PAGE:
When we retrace our steps a little, we’ll pass the end of Roosi Street and keep to the right. On the gravel road we’ll turn left. The sign beside the road says: Soondla Farm, but we will go on until we can see the Mändide bus stop and a sign: Alam-Pedja Nature Reserve. Stone of Kalevipoeg. Before we’ve reached the sign, we’ll turn left. We have done about 2 km. Now the path will take us through somebody’s farmstead (no name seen); on the right young pine trees line the path, on the left we can see a boulder in the middle of the field, nicknamed Chair of Kalevipoeg. The boulder, with the height of 3.7 m and with the shape of an enormous chair (a good place for taking a rest and having a meal) is under protection.
And now we’ll proceed along the tree-lined alley towards Laashoone, keeping to the left. For all who walk on this path, here are some recollections by Viivi Luik to get you in the mood.
There used to be a glass-paved road near Meleski Glass Factory in Estonia. Now this road has overgrown with the thicket and there is hardly anyone alive who would know its exact whereabouts. You had to turn away from Vaibla–Meleski road and it took you through the woods to Laashoone. Few people knew that there was a road at all.
This was a peculiar world, lost and forgotten. The world of large woods and unpeopled meadows near the Pedja River. Almost like a fairy world. I happened to come to this fairy world in the mid-1950s, when I was nine. My father knew the forester at Laashoone. One summer my mother and father took me to the woods of Laashoone to pick cloudberries. We spent a couple of days there and stayed with the forester, in the upstairs room in his new house.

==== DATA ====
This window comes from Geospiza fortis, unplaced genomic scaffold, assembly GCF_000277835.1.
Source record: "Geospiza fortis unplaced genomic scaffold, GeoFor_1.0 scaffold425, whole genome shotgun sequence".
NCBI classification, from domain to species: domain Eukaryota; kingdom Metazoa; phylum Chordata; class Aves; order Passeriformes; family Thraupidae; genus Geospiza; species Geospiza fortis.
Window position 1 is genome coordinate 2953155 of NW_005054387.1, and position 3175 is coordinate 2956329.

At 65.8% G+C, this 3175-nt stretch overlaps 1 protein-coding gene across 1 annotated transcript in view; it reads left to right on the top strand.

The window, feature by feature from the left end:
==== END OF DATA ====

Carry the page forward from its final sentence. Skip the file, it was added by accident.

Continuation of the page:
The house had been newly built, the yet unpainted walls of the upstairs room smelt of resin. The window looked to the west where the sun set on a treeless meadow, and twilight pervaded the room throughout half the night.
The glass-paved road was not far from the forester’s house. We had driven on it while going to Laashoone and while returning home again. It was a narrow road, built for horse-drawn carts, and our car went slowly on, with branches of trees sweeping the car’s body on both sides.
Some of the glass had sunk into the ground and was barely visible from beneath the grass, but the road had been recently re-paved. The new pieces of glass were smooth like cobblestones. It was green and brown bottle glass. The road glittered and shimmered in the summer sun. Big velvety butterflies and bumblebees hovered in the air, the wind brought the smell of linden flowers from afar.